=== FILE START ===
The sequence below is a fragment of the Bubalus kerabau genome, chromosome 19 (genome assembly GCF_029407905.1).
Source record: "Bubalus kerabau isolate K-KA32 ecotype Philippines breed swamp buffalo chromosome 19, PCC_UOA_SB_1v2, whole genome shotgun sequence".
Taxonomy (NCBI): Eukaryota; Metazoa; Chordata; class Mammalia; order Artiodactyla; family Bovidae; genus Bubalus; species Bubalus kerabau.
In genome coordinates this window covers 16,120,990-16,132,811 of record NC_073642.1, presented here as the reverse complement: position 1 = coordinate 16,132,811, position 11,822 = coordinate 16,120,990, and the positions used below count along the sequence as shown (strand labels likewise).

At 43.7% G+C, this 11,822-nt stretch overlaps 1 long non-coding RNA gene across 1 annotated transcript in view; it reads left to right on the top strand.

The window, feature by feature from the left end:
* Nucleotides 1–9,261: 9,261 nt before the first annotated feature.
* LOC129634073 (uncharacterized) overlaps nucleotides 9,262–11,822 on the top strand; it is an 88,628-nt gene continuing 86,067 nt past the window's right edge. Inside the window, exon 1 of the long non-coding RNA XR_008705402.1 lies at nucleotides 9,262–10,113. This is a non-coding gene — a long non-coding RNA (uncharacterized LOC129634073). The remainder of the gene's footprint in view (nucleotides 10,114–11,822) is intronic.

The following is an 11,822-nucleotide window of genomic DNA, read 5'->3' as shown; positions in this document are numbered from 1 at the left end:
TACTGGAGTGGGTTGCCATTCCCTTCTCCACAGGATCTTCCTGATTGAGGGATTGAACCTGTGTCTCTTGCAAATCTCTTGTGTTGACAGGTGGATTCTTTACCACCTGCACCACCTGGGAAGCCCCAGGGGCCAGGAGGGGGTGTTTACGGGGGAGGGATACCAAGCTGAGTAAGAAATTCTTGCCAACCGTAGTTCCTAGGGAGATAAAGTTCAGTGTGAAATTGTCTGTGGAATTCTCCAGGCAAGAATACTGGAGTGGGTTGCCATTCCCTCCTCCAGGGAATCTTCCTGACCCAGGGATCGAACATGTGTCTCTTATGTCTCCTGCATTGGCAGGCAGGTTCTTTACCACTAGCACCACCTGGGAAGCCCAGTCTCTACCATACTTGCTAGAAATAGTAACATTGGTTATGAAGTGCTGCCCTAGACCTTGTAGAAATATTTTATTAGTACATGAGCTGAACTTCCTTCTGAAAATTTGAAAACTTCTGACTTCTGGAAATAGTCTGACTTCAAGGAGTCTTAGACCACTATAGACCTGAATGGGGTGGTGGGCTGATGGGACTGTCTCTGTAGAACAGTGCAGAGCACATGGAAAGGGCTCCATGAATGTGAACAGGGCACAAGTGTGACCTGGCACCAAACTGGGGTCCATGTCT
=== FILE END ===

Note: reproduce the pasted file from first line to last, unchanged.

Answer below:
The sequence below is a fragment of the Bubalus kerabau genome, chromosome 19 (genome assembly GCF_029407905.1).
Source record: "Bubalus kerabau isolate K-KA32 ecotype Philippines breed swamp buffalo chromosome 19, PCC_UOA_SB_1v2, whole genome shotgun sequence".
Taxonomy (NCBI): Eukaryota; Metazoa; Chordata; class Mammalia; order Artiodactyla; family Bovidae; genus Bubalus; species Bubalus kerabau.
In genome coordinates this window covers 16,120,990-16,132,811 of record NC_073642.1, presented here as the reverse complement: position 1 = coordinate 16,132,811, position 11,822 = coordinate 16,120,990, and the positions used below count along the sequence as shown (strand labels likewise).

At 43.7% G+C, this 11,822-nt stretch overlaps 1 long non-coding RNA gene across 1 annotated transcript in view; it reads left to right on the top strand.

The window, feature by feature from the left end:
* Nucleotides 1–9,261: 9,261 nt before the first annotated feature.
* LOC129634073 (uncharacterized) overlaps nucleotides 9,262–11,822 on the top strand; it is an 88,628-nt gene continuing 86,067 nt past the window's right edge. Inside the window, exon 1 of the long non-coding RNA XR_008705402.1 lies at nucleotides 9,262–10,113. This is a non-coding gene — a long non-coding RNA (uncharacterized LOC129634073). The remainder of the gene's footprint in view (nucleotides 10,114–11,822) is intronic.

The following is an 11,822-nucleotide window of genomic DNA, read 5'->3' as shown; positions in this document are numbered from 1 at the left end:
TACTGGAGTGGGTTGCCATTCCCTTCTCCACAGGATCTTCCTGATTGAGGGATTGAACCTGTGTCTCTTGCAAATCTCTTGTGTTGACAGGTGGATTCTTTACCACCTGCACCACCTGGGAAGCCCCAGGGGCCAGGAGGGGGTGTTTACGGGGGAGGGATACCAAGCTGAGTAAGAAATTCTTGCCAACCGTAGTTCCTAGGGAGATAAAGTTCAGTGTGAAATTGTCTGTGGAATTCTCCAGGCAAGAATACTGGAGTGGGTTGCCATTCCCTCCTCCAGGGAATCTTCCTGACCCAGGGATCGAACATGTGTCTCTTATGTCTCCTGCATTGGCAGGCAGGTTCTTTACCACTAGCACCACCTGGGAAGCCCAGTCTCTACCATACTTGCTAGAAATAGTAACATTGGTTATGAAGTGCTGCCCTAGACCTTGTAGAAATATTTTATTAGTACATGAGCTGAACTTCCTTCTGAAAATTTGAAAACTTCTGACTTCTGGAAATAGTCTGACTTCAAGGAGTCTTAGACCACTATAGACCTGAATGGGGTGGTGGGCTGATGGGACTGTCTCTGTAGAACAGTGCAGAGCACATGGAAAGGGCTCCATGAATGTGAACAGGGCACAAGTGTGACCTGGCACCAAACTGGGGTCCATGTCT